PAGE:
Prepare before you go.1. Check footnotes of books that used sources from the archives you plan to visit.
2. Prepare introductory letters from your supervisor, department, and whoever else that may be relevant. Also, keep on hand introductory letters with "blank" addresses, like ones that begin with "Dear Director", in case you stumble onto an archive you did not plan on visiting.
3. Reading and deciphering skills/paleography issues. Depending on which era you are researching, the script might differ from what you're used to; so take some time to get familiar with them.
4. Cultural differences. Some archival cultures are less professional than others. You should consider bringing gifts for the archivists -- not as bribes -- because lots of archivists are underpaid devotees, and a material show of appreciation for their role could go a long way. Dr. Jahn said that for example, on his archival research trips in Russia, he would bring printer toner cartridges for the archive, because he noticed that they didn't always have enough supply of those.
5. Know the rules. Can you bring a camera? Can you photocopy materials in the archives? Do they charge a fee for photography and photocopying services? Check beforehand, not just because you'll have to pay for it (or not), but also to get permission from them if you want to publish the scanned pages or images.
6. Check out the living expenses for the area you'll be visiting.
At the archives.7. Make friends, strike up relationships. With the staff, other researchers, people at the cafeteria. Because they might know shortcuts to things that could help you loads with your time at the archive. Remember that you are not the only scholar there -- talk to the others, mine them for information.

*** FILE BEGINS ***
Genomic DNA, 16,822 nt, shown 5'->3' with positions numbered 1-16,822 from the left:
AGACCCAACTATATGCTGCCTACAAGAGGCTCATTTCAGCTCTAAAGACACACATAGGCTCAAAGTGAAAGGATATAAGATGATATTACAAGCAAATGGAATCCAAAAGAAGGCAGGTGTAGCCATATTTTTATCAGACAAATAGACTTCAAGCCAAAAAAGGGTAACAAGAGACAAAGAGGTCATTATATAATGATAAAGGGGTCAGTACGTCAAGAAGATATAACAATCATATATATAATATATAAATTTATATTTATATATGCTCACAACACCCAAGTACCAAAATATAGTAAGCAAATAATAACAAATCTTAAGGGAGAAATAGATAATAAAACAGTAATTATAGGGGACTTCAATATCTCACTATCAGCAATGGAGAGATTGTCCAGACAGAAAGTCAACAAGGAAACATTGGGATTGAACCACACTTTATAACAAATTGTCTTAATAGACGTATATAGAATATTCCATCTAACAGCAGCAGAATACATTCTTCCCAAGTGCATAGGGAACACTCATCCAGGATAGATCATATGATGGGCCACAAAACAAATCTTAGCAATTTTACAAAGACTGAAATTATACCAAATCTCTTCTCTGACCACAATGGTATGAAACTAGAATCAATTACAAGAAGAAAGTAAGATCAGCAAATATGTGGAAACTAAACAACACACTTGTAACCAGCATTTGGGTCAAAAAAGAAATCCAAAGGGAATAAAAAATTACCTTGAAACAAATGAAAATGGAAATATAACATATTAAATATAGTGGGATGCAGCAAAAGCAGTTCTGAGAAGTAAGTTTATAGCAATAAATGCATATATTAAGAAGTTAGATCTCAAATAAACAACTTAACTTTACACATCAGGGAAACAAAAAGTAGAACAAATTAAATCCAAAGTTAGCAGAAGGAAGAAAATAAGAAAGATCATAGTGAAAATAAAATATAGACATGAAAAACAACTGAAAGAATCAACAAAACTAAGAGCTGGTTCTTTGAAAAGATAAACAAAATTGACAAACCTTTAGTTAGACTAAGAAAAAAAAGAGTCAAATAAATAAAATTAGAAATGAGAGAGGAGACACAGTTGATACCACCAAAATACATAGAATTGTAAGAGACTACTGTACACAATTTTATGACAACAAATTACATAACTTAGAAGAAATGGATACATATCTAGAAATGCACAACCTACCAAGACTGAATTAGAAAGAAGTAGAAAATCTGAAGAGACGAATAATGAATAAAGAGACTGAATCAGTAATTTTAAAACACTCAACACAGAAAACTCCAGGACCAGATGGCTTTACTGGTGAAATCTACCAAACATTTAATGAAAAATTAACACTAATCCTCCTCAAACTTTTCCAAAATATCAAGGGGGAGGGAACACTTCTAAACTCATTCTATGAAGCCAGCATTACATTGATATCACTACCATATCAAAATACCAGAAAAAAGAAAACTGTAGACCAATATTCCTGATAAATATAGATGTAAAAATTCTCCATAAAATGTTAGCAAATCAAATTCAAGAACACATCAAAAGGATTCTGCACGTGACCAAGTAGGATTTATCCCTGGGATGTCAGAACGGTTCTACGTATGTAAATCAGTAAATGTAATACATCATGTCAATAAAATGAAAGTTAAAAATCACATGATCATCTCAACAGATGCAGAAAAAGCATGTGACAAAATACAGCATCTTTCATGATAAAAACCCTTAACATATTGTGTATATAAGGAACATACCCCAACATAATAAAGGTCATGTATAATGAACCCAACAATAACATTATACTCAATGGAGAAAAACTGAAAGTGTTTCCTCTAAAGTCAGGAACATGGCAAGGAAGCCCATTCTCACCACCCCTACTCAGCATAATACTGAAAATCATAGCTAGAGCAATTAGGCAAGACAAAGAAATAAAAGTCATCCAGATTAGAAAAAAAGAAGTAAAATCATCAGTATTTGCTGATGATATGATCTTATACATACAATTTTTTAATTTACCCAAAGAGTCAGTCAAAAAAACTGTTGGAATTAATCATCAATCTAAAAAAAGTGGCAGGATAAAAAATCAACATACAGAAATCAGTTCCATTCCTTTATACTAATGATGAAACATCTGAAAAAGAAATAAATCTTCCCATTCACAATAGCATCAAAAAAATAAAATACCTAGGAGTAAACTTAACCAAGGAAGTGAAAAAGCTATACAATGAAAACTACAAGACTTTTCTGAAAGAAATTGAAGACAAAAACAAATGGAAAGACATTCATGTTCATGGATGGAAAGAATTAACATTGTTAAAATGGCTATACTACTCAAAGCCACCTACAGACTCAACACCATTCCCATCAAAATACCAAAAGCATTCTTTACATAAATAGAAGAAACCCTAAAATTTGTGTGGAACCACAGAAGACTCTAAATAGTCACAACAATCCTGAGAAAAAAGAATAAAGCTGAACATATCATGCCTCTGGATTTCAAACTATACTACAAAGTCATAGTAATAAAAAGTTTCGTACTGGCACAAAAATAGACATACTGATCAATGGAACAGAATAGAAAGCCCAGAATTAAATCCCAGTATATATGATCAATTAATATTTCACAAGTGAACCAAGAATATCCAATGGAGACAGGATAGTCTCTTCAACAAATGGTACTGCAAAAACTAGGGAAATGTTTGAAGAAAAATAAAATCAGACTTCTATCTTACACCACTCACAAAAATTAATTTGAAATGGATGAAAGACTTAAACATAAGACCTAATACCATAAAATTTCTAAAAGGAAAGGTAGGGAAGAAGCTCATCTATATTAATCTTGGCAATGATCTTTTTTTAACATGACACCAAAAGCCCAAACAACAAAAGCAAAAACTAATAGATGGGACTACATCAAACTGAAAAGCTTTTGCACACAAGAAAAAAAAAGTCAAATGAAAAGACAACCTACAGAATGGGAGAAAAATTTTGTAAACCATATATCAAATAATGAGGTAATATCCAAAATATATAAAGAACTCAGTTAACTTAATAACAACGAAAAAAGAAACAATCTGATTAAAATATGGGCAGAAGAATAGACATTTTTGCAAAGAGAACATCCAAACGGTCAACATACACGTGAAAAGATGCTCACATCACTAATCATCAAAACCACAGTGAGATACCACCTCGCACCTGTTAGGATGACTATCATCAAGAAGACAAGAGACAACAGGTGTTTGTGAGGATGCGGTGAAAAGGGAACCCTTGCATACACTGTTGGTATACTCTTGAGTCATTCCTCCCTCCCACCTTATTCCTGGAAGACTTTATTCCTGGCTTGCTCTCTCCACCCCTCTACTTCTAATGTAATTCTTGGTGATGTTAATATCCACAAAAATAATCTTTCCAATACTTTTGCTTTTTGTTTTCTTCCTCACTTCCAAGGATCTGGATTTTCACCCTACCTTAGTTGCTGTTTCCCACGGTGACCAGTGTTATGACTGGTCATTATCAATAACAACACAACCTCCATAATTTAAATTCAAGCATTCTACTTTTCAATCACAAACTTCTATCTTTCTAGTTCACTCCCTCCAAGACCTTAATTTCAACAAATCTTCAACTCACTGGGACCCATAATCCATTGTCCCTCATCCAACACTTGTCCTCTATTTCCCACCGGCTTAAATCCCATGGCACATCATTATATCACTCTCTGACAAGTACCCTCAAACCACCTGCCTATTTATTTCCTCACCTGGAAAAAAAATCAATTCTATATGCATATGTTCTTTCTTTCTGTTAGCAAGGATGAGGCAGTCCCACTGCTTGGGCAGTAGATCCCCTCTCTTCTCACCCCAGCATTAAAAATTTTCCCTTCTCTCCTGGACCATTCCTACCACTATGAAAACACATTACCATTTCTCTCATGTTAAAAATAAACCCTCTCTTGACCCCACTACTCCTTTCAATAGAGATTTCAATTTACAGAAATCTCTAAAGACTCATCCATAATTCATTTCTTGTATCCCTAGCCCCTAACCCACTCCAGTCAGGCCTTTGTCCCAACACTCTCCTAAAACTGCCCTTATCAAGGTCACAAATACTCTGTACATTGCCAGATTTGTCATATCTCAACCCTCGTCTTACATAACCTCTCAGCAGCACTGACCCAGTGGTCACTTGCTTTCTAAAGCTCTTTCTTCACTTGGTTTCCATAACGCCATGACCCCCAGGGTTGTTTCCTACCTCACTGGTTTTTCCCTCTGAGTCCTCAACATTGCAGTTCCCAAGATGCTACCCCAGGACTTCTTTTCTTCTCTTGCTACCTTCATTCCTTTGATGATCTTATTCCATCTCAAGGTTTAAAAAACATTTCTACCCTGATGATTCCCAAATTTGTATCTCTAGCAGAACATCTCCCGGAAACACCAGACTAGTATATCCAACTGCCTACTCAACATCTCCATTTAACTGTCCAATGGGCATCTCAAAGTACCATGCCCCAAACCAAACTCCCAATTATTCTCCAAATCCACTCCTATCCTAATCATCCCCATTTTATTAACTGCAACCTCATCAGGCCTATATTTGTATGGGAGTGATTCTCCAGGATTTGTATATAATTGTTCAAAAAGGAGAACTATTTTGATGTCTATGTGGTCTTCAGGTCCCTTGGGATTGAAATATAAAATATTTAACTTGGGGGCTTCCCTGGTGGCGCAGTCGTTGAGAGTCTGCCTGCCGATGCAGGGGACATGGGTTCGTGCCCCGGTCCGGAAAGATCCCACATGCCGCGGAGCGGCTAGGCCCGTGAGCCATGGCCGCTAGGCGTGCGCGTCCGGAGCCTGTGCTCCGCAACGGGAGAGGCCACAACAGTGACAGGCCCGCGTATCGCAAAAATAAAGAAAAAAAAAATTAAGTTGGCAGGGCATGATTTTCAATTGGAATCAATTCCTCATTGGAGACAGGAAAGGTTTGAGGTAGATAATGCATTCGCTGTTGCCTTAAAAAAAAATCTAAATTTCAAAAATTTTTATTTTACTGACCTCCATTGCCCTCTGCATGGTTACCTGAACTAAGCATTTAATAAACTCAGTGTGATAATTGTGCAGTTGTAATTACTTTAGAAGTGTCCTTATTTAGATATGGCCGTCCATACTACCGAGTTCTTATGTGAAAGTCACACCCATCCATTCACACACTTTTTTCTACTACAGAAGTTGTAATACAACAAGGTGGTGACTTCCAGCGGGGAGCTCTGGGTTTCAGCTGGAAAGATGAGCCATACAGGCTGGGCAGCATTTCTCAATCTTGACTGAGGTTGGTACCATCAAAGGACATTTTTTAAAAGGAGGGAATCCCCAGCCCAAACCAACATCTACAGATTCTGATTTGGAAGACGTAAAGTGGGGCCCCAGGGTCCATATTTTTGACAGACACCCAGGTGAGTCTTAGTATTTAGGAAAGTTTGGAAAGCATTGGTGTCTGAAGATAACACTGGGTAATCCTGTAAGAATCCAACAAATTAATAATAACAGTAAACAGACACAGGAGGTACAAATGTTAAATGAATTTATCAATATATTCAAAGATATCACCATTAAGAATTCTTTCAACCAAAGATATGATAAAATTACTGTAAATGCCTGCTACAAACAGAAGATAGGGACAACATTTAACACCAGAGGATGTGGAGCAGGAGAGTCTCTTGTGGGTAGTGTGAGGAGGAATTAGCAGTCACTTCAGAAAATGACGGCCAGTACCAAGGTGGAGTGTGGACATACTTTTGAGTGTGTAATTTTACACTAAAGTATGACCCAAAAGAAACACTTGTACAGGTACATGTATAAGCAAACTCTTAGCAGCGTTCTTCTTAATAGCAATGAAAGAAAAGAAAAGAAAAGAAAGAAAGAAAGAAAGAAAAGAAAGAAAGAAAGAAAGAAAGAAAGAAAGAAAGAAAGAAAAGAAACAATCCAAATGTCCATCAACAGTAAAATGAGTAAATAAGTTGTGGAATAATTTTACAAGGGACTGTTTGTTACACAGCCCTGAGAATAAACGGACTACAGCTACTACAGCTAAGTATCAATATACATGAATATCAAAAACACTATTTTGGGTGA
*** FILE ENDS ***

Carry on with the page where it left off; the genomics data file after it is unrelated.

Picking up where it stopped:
8. Don't be discouraged if you can't decipher everything.
9. Get all the reference information copied accurately -- signature/call number/basic author information/file number.
10. Keep a logbook. Note down what you did in every session: what you ordered, received, copied, etc. Sometimes the sources you gather on a trip may be useless for a current project, but will be useful for future ones. Usually, only about 10 percent of what you find will be used in your final write-up; sometimes you'll read for a week and find nothing.
11. Other things to keep note of: your general impressions of the documents, like: (a) the language, tone, consistency or change over time, (b) perspectives between documents, and (c) is there something obviously missing? Think laterally as you sift through them.
12. Be open to accidental finds. If the shelves are open access, spend some time just looking through them, because something you need might have been accidentally wedged between completely different materials.
13. How to keep record of the materials when you're there? Handwriting vs. typing. Typing might be quicker, but there'll be a risk of digital failure. Copying things down by hand, on the other hand, help information stick to your mind. This is up to every person's preferences, of course.
14. Find a balance between quality and quantity of materials copied and scanned, and of photos taken.
15. For those moments of enlightenment: write down your thoughts at once.
16. If the materials are in a language different from what you'll be writing in, decide on the spot whether it's worth it to transcribe the stuff in its original language (you'll get the nuances of the original expressions), or if meanings (from an immediate, as-you-go-along translation) would be sufficient.
When you're back from the archives.17. When you're finished with your dissertation or publication, give a copy to the (main) archives.
I hope this helps, if you're planning to do archival research; and if not, I hope this tells you a bit of what historians do.